the investigation is continuing. it's 11 people that were actually injured in that accident right there. and it was the equipment failure. it caused a circus act to be horribly wrong in rhode island over the weekend. details have emerged as to what caused this accident and what is being done to be sure it doesn't happen again. >> they are in shock. >> reporter: something did fail causing performers of the hair hang act to plummet 25 to 35 feet to the ground on sunday. eight women who perform acrobatics as a human chandelier along with one dancer on the ground were hurt with multiple compound fractures including head and internal injuries. the occupational safety and health administration says it is far too early to say what happened but state investigators have determined a steel connection point made to hold 10,000 pounds just snapped.
>> deshaped metal ring that has a gate that opens and closes and allows you to connect two other pieces of equipment. that failed. it was a single piece of equipment that failed. >> reporter: licensing regulations do not require any state inspections. last year in las vegas, a performer fell to her death during a show at the mgm grand. similar to the one seen here. in october, osha cited the circus and the venue for violations. osha tells cnn they require that a competent person selected by the employer must recognize potential hazards and make corrections before every performance. a circus spokesman says that was done. >> we have an entire safety crew dedicated to traveling to all of our units to make sure that steps are taken. all of our equipment is inspected each and every time we load into a new arena. >> reporter: osha says one thing they'll look at in this
investigation is whether there should be more. osha says we will provide a safe workplace for all americans. if it involves more regulations, that is important. after cancelling all of the remaining rhode island performances, the circus will move onto hartford, connecticut, may 8th. according to a circus spokesperson, none of those performances will include the hair hang act. i think what we're all saying to ourselves is a clamp? a singular clamp? osha will not confirm that that is the cause of it. what state officials are saying is these clamps can get hairline fractures not seen to the human eye. this morning one of the family members were on and said they saw people throw those clamps into the box. >> osha investigating. why isn't there a backup clamp,
at least a backup? i'm sure osha will -- jean casarez, many thanks. this news just into cnn, excessive cargo loading is what caused that ferry to sink in south korea. a local prosecutor there says the ferry was carrying nearly 2.5 times more than the maximum cargo weight on the day of the accident. 35 people are still missing after that disaster. more than 250 bodies, most of them high school students, have been recovered. the next hour of "cnn newsroom" after a break. i'm l-i-s-a and i have copd, but i don't want my breathing problems to get in the way of hosting my book club. that's why i asked my doctor about b-r-e-o. once-daily breo ellipta helps increase airflow from the lungs for a full 24 hours. and breo helps reduce symptom flare-ups that last several days and require oral steroids, antibiotics, or hospital stay.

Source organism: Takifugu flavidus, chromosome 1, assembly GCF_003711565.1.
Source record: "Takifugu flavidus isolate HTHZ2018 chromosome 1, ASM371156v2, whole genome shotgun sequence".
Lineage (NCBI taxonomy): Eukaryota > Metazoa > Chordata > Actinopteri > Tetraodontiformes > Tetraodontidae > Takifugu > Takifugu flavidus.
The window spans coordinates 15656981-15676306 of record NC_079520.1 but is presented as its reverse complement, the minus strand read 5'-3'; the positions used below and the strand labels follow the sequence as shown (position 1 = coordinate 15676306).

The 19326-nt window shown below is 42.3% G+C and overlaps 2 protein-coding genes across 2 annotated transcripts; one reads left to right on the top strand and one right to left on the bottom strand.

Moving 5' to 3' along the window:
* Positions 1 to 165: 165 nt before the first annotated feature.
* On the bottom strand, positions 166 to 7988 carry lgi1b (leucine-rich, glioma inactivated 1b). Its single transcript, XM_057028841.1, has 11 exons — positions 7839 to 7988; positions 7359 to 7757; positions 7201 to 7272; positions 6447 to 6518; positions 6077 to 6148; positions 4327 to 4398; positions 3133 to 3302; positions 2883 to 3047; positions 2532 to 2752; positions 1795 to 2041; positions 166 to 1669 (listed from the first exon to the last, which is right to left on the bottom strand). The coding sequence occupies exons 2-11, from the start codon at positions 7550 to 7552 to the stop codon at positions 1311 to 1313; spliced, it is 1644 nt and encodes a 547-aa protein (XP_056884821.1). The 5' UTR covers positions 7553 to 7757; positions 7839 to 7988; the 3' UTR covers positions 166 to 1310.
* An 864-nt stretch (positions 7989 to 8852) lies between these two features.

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second-round series. some are now calling the clippers america's team, americans are split over whether the team should be forcibly taken from banned owner donald sterling. a new cnn/orc poll shows 40% in favor of nba owners forcing sterling to sell. 50% are against that sale. let's talk about that. welcome to all of you. i'm not really surprised by this. here is a private business owner saying horrible things in the privacy of his own home and now all of a sudden he has to sell his property. >> absolutely. and this is part of the reason why at the very beginning of this story i was really emphasizing not the comments that were taped by a girlfriend but rather the history and well documented legislative history or legal history he has in terms of housing discrimination.
that to me is something that you can sink this story into. hanging everything -- that's what commissioner silver did during the press conference. he hung everything on these comments he made to his girlfriend and that just doesn't feel right to the average american. so i'm not surprised by those numbers at all. >> i think the truth is he wasn't hanging everything on that conversation, but he had to say that publicly because there was no legal decision made in the doj case. also, the workplace discrimination case, he didn't lose. in both cases it is would be hard to get rid of somebody for cases he was never found guilty of. >> you know the fans would have boycotted -- they would have boycotted the games. the players would have boycotted, right? >> it would have sent the nba into an uproar. in the playoff season and you weren't having playoff games, the solution for the nba, i think, this was the best solution. we're not done yet. we don't know what donald sterling is going to do. we don't know if he's going to fight. if he's going to sell on his own